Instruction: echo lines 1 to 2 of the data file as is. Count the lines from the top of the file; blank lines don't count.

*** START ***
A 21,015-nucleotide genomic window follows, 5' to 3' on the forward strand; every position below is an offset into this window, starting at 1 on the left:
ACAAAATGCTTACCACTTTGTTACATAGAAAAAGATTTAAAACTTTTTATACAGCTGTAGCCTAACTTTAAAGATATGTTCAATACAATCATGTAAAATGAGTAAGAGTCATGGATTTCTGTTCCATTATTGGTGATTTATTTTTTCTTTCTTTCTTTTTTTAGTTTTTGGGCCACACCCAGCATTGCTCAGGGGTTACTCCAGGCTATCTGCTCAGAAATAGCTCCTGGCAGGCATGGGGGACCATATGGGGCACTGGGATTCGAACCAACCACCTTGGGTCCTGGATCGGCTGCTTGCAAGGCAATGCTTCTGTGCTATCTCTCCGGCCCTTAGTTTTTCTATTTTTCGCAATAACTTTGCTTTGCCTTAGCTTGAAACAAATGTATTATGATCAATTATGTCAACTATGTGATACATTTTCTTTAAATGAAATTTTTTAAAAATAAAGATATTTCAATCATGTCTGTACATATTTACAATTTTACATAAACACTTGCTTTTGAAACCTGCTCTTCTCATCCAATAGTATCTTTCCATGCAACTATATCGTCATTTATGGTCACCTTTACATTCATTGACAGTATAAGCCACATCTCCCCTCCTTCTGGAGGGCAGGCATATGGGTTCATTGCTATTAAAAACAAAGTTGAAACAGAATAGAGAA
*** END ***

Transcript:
A 21,015-nucleotide genomic window follows, 5' to 3' on the forward strand; every position below is an offset into this window, starting at 1 on the left:
ACAAAATGCTTACCACTTTGTTACATAGAAAAAGATTTAAAACTTTTTATACAGCTGTAGCCTAACTTTAAAGATATGTTCAATACAATCATGTAAAATGAGTAAGAGTCATGGATTTCTGTTCCATTATTGGTGATTTATTTTTTCTTTCTTTCTTTTTTTAGTTTTTGGGCCACACCCAGCATTGCTCAGGGGTTACTCCAGGCTATCTGCTCAGAAATAGCTCCTGGCAGGCATGGGGGACCATATGGGGCACTGGGATTCGAACCAACCACCTTGGGTCCTGGATCGGCTGCTTGCAAGGCAATGCTTCTGTGCTATCTCTCCGGCCCTTAGTTTTTCTATTTTTCGCAATAACTTTGCTTTGCCTTAGCTTGAAACAAATGTATTATGATCAATTATGTCAACTATGTGATACATTTTCTTTAAATGAAATTTTTTAAAAATAAAGATATTTCAATCATGTCTGTACATATTTACAATTTTACATAAACACTTGCTTTTGAAACCTGCTCTTCTCATCCAATAGTATCTTTCCATGCAACTATATCGTCATTTATGGTCACCTTTACATTCATTGACAGTATAAGCCACATCTCCCCTCCTTCTGGAGGGCAGGCATATGGGTTCATTGCTATTAAAAACAAAGTTGAAACAGAATAGAGAA